Tag: medicines

Wemos calls upon WHO/Europe to counter power imbalance for access to medicines

Power imbalance between pharmaceutical companies and governments underlies many problems that hamper access to medicines for all. Monopolies and the lack of transparency in the pharmaceutical industry should therefore be countered. This was Wemos’ call during a civil society consultation initiated by the World Health Organization Regional Office for Europe (WHO/Europe) on the 26th of April.

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Covid-19 vaccine

Waiver patent protections is an important step in the right direction

Wemos warmly welcomes the US government’s proposal to the World Trade Organization (WTO) for a temporary waiver of patent protections for Covid-19 vaccines. It is now up to the Netherlands and the European Union (EU) to follow suit. This patent waiver – which would temporarily lift patent protections – will give all pharmaceutical companies the right to also produce vaccines. This could be a breakthrough for global access to these vaccines.

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The Medicines Debate in De Balie

How can we keep medicines accessible and affordable for everyone in the Netherlands and the rest of the world? Now that the Netherlands has made a remarkably slow start with its Covid-19 vaccination campaign, the topic of access to medicines is again high on the (political) agenda. So how can we improve this access to medicines? Several candidate MPs will discuss this during The Medicines Debate (‘Het Geneesmiddelendebat’ in Dutch) on February 25th, 20:00 at the venue De Balie, which will be broadcast online.

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Wemos in EenVandaag: patent protection Covid-19 vaccine affects low- & middle-income countries

It was a much-needed optimistic headline in recent days: the developments around the pharmaceutical company Pfizer’s new COVID-19 vaccine are in the final stages. However, Pfizer has so far refused to give up the vaccine’s patent protection. This limits production and increases the price per vaccine – threatening access and distribution in low- and middle-income countries in particular. On November 20, Wemos’ global health advocate Tom Buis held an interview about this news in the Dutch programme EenVandaag.

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Analysis and policy recommendations on the accountability at the EMA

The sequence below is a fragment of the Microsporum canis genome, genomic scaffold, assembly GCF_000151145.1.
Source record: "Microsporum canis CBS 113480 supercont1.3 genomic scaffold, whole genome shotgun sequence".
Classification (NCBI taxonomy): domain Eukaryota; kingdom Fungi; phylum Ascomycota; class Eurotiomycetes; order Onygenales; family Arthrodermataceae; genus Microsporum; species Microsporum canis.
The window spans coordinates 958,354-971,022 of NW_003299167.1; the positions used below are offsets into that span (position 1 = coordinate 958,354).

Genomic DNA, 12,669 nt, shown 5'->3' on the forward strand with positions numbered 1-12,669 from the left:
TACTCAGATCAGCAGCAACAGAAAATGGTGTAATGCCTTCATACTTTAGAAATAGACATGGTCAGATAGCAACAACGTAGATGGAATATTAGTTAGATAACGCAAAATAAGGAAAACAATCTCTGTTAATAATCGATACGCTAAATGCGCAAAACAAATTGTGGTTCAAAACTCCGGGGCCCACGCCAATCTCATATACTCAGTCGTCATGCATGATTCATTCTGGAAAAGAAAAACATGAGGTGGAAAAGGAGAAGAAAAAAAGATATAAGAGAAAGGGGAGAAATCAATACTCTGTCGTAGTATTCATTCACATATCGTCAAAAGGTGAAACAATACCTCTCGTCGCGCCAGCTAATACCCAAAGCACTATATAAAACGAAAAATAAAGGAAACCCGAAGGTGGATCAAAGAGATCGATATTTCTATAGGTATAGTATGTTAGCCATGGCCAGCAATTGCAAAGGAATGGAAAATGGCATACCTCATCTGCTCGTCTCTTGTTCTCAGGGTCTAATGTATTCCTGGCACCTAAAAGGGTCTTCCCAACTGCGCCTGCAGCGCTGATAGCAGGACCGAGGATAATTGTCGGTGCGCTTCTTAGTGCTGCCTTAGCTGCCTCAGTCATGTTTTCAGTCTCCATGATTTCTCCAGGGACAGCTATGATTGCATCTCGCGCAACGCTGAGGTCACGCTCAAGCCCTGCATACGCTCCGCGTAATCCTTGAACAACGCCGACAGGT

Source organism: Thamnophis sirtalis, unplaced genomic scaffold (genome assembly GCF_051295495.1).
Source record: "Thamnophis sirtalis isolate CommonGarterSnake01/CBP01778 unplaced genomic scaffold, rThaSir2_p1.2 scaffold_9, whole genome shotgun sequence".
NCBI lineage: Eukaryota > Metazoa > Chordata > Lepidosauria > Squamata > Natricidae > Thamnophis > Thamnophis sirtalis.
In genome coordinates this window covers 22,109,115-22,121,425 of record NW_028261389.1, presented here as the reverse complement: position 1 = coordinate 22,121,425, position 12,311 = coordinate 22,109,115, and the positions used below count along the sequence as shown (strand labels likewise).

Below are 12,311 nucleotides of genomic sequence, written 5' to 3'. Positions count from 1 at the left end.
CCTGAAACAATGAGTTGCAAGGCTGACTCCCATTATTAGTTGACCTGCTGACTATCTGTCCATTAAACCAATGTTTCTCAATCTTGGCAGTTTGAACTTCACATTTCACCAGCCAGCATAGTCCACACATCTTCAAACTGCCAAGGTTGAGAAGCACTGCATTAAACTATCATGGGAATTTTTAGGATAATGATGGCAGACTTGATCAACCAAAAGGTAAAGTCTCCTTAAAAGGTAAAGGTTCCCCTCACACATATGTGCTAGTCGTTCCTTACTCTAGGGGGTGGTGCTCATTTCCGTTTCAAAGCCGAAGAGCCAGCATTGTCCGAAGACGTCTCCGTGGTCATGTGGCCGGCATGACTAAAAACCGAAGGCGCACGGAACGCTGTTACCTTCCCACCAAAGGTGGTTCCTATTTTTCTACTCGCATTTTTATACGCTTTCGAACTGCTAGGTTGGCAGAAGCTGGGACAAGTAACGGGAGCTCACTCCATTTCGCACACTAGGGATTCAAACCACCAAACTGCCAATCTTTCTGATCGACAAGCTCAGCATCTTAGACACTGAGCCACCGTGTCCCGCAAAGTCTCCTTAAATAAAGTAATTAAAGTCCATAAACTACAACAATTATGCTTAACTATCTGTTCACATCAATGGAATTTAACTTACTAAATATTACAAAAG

Since the COVID-19 crisis has started, we have seen governments pressuring their own regulatory agencies to speed up the process of marketing authorisation. To make sure that this marketing authorisation process is done independently and transparently, the concept of accountability is key. Over the last year Wemos has conducted a qualitative analysis on the concept of accountability at the European Medicines Agency (EMA) and the perception hereof for different stakeholders in the process of marketing authorisation. Additionally, Wemos has looked into the risk of bias in Pre-Submission Activities (PSAs). This analysis lead to several policy recommendations in order to improve EMA’s accountability and to have better safeguards regarding risk of bias in PSAs.

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Coronavirus test manufacturer Qiagen evades tax and benefits from public funding

New research by the Centre for Research on Multinational Corporations (SOMO) shows that the German coronavirus test producer Qiagen has been able to dodge millions of euros in tax since 2010 thanks to tax avoidance constructions in Ireland, Luxembourg, the US and Malta. Qiagen is one of the world’s leading producers of coronavirus test kits and is currently benefiting from mass orders from governments around the world. It is one of the major suppliers of COVID-19 test kits in the US. New SOMO research reveals that the biotech giant also received huge amounts of public funding from the US and the Netherlands, among others.

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